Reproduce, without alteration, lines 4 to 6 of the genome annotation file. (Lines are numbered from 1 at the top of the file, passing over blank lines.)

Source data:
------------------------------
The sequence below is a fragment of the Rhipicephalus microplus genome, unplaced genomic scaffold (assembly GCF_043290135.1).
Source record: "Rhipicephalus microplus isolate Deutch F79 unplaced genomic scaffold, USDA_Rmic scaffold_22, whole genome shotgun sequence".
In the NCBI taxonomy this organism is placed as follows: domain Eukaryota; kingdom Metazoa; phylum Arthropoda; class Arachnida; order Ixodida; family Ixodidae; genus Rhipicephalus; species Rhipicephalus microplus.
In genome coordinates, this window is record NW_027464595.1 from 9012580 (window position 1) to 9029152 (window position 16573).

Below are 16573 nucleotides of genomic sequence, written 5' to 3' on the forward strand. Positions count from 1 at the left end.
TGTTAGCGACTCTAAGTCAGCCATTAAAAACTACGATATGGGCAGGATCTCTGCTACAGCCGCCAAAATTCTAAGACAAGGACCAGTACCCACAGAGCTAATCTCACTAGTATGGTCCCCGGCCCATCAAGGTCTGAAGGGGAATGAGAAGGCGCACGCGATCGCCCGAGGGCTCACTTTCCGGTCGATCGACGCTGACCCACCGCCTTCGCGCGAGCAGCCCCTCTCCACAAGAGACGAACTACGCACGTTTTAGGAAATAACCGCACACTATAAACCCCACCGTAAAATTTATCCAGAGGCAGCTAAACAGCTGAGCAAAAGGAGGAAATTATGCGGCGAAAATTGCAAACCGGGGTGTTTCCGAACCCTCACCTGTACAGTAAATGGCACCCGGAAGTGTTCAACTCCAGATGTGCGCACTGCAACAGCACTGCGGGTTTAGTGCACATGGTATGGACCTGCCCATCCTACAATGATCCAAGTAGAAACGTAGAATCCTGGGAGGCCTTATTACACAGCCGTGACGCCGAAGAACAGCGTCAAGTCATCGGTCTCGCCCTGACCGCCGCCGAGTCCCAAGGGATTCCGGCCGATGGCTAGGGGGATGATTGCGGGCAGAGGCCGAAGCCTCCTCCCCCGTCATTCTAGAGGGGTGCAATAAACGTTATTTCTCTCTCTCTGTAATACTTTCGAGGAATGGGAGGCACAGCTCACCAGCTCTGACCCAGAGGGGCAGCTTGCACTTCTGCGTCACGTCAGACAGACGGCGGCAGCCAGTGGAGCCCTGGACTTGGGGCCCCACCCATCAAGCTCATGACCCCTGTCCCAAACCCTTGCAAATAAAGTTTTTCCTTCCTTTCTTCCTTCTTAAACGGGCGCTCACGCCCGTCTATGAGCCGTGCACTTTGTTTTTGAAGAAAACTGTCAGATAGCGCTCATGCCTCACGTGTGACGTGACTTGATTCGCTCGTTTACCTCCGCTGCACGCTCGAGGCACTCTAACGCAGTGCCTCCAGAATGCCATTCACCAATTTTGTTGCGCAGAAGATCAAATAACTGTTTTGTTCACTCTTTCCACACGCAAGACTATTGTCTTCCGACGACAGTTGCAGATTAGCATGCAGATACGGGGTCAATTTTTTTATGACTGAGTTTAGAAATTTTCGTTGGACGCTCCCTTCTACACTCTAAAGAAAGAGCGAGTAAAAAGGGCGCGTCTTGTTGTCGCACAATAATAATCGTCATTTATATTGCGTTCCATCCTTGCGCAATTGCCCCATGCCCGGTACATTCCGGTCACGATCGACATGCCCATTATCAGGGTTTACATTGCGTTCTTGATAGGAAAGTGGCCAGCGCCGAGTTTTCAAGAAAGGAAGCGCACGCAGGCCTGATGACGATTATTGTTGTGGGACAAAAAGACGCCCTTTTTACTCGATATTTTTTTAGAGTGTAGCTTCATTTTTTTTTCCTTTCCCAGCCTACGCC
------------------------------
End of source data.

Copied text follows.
In genome coordinates, this window is record NW_027464595.1 from 9012580 (window position 1) to 9029152 (window position 16573).

Below are 16573 nucleotides of genomic sequence, written 5' to 3' on the forward strand. Positions count from 1 at the left end.
TGTTAGCGACTCTAAGTCAGCCATTAAAAACTACGATATGGGCAGGATCTCTGCTACAGCCGCCAAAATTCTAAGACAAGGACCAGTACCCACAGAGCTAATCTCACTAGTATGGTCCCCGGCCCATCAAGGTCTGAAGGGGAATGAGAAGGCGCACGCGATCGCCCGAGGGCTCACTTTCCGGTCGATCGACGCTGACCCACCGCCTTCGCGCGAGCAGCCCCTCTCCACAAGAGACGAACTACGCACGTTTTAGGAAATAACCGCACACTATAAACCCCACCGTAAAATTTATCCAGAGGCAGCTAAACAGCTGAGCAAAAGGAGGAAATTATGCGGCGAAAATTGCAAACCGGGGTGTTTCCGAACCCTCACCTGTACAGTAAATGGCACCCGGAAGTGTTCAACTCCAGATGTGCGCACTGCAACAGCACTGCGGGTTTAGTGCACATGGTATGGACCTGCCCATCCTACAATGATCCAAGTAGAAACGTAGAATCCTGGGAGGCCTTATTACACAGCCGTGACGCCGAAGAACAGCGTCAAGTCATCGGTCTCGCCCTGACCGCCGCCGAGTCCCAAGGGATTCCGGCCGATGGCTAGGGGGATGATTGCGGGCAGAGGCCGAAGCCTCCTCCCCCGTCATTCTAGAGGGGTGCAATAAACGTTATTTCTCTCTCTCTGTAATACTTTCGAGGAATGGGAGGCACAGCTCACCAGCTCTGACCCAGAGGGGCAGCTTGCACTTCTGCGTCACGTCAGACAGACGGCGGCAGCCAGTGGAGCCCTGGACTTGGGGCCCCACCCATCAAGCTCATGACCCCTGTCCCAAACCCTTGCAAATAAAGTTTTTCCTTCCTTTCTTCCTTCTTAAACGGGCGCTCACGCCCGTCTATGAGCCGTGCACTTTGTTTTTGAAGAAAACTGTCAGATAGCGCTCATGCCTCACGTGTGACGTGACTTGATTCGCTCGTTTACCTCCGCTGCACGCTCGAGGCACTCTAACGCAGTGCCTCCAGAATGCCATTCACCAATTTTGTTGCGCAGAAGATCAAATAACTGTTTTGTTCACTCTTTCCACACGCAAGACTATTGTCTTCCGACGACAGTTGCAGATTAGCATGCAGATACGGGGTCAATTTTTTTATGACTGAGTTTAGAAATTTTCGTTGGACGCTCCCTTCTACACTCTAAAGAAAGAGCGAGTAAAAAGGGCGCGTCTTGTTGTCGCACAATAATAATCGTCATTTATATTGCGTTCCATCCTTGCGCAATTGCCCCATGCCCGGTACATTCCGGTCACGATCGACATGCCCATTATCAGGGTTTACATTGCGTTCTTGATAGGAAAGTGGCCAGCGCCGAGTTTTCAAGAAAGGAAGCGCACGCAGGCCTGATGACGATTATTGTTGTGGGACAAAAAGACGCCCTTTTTACTCGATATTTTTTTAGAGTGTAGCTTCATTTTTTTTTCCTTTCCCAGCCTACGCC